Walter Ungerer / noCOM / film / 9:45 minutes; https://vimeo.com/77718733 If video link does not work please copy and paste the address into your browser.
Walter Ungerer / Kingsbury Beach / 1999 / film / 6:21 minutes; https://vimeo.com/29061587 If video link does not work please copy and paste the address into your browser.
Walter Ungerer / The Window / 1997 / film / 4 minutes; http://www.darkhorsefilms.org/?pagename=filmsdvds
Walter Ungerer / Parva Sed Apta Mihi / 2012 / film / 17:13 minutes https://vimeo.com/38588136 If video link does not work please copy and paste the address into your browser.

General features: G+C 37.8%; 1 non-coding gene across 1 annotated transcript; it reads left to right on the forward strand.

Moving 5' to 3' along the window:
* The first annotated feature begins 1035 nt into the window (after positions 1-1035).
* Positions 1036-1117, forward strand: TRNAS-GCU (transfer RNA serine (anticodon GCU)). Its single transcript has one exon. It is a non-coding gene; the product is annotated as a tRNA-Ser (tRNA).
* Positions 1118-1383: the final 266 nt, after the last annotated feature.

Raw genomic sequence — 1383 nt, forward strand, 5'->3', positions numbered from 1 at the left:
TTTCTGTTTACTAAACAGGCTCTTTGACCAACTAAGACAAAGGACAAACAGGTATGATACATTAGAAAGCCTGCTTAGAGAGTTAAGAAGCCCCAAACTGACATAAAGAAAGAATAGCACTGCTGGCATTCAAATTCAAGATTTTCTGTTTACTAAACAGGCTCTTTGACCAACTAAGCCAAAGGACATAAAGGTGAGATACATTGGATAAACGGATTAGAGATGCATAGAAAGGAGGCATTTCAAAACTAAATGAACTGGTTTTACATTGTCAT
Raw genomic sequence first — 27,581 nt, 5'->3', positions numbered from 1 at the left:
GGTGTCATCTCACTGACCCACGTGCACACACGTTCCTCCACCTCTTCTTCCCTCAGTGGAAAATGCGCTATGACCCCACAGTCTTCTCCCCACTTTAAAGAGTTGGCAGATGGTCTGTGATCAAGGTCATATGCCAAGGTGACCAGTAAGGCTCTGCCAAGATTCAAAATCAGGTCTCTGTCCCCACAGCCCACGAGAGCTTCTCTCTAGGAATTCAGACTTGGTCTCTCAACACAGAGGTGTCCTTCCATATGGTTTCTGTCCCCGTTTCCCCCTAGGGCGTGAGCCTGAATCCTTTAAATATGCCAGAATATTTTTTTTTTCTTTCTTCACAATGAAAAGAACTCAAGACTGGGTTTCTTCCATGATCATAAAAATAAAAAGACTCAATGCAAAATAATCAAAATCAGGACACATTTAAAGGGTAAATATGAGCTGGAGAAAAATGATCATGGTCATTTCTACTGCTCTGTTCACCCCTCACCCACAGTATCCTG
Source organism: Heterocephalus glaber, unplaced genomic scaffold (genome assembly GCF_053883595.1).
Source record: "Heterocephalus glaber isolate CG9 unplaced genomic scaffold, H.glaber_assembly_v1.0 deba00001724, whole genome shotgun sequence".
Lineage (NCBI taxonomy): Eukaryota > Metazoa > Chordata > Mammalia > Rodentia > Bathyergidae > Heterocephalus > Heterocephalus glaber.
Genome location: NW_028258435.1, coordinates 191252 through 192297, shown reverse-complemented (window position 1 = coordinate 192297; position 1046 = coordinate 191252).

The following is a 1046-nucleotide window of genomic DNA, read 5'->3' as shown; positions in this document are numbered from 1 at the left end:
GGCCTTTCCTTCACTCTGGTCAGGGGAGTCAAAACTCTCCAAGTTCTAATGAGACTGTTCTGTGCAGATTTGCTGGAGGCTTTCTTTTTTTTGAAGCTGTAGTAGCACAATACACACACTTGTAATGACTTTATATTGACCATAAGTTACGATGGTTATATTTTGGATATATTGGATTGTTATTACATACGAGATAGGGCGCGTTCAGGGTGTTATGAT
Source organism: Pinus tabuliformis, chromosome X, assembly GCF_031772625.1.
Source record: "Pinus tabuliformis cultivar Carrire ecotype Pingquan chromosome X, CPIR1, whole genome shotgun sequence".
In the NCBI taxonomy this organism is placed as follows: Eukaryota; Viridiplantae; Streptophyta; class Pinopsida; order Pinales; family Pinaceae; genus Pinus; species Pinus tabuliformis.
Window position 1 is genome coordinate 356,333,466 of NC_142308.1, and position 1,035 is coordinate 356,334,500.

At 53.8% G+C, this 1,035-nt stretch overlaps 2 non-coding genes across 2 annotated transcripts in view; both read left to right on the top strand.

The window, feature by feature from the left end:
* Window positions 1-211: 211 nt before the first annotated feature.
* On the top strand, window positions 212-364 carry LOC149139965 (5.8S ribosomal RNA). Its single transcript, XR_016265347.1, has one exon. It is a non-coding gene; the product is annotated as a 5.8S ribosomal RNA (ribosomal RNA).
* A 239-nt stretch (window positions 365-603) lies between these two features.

The Raw Essence of Carlo Pittore a new film by Richard Kane and Rob Shetterly The Raw Essence of Carlo Pittore premiered as part of the Maine Short Film Festival 2016 on December 11, 2015 at The Strand Theater in Rockland. It will continue to tour to nine more of Maine’s art cinemas through April 28, 2016. Check the schedule here: www.mainefilm.org It’s now released as a short (8:36), but some day, with sufficient funding, it will be full length. This is one of our films in the Maine Masters series that has been on the back burner for years. But it is also one that is close to our hearts and one we know will be amongst the very best of all our films. Our hope is that releasing it as a short will generate enough interest to raise the funds to finish it. If you have interest in helping please contact us at firstname.lastname@example.org Carlo Pittore, Self Portrait, oil on linen, 1980, 18x24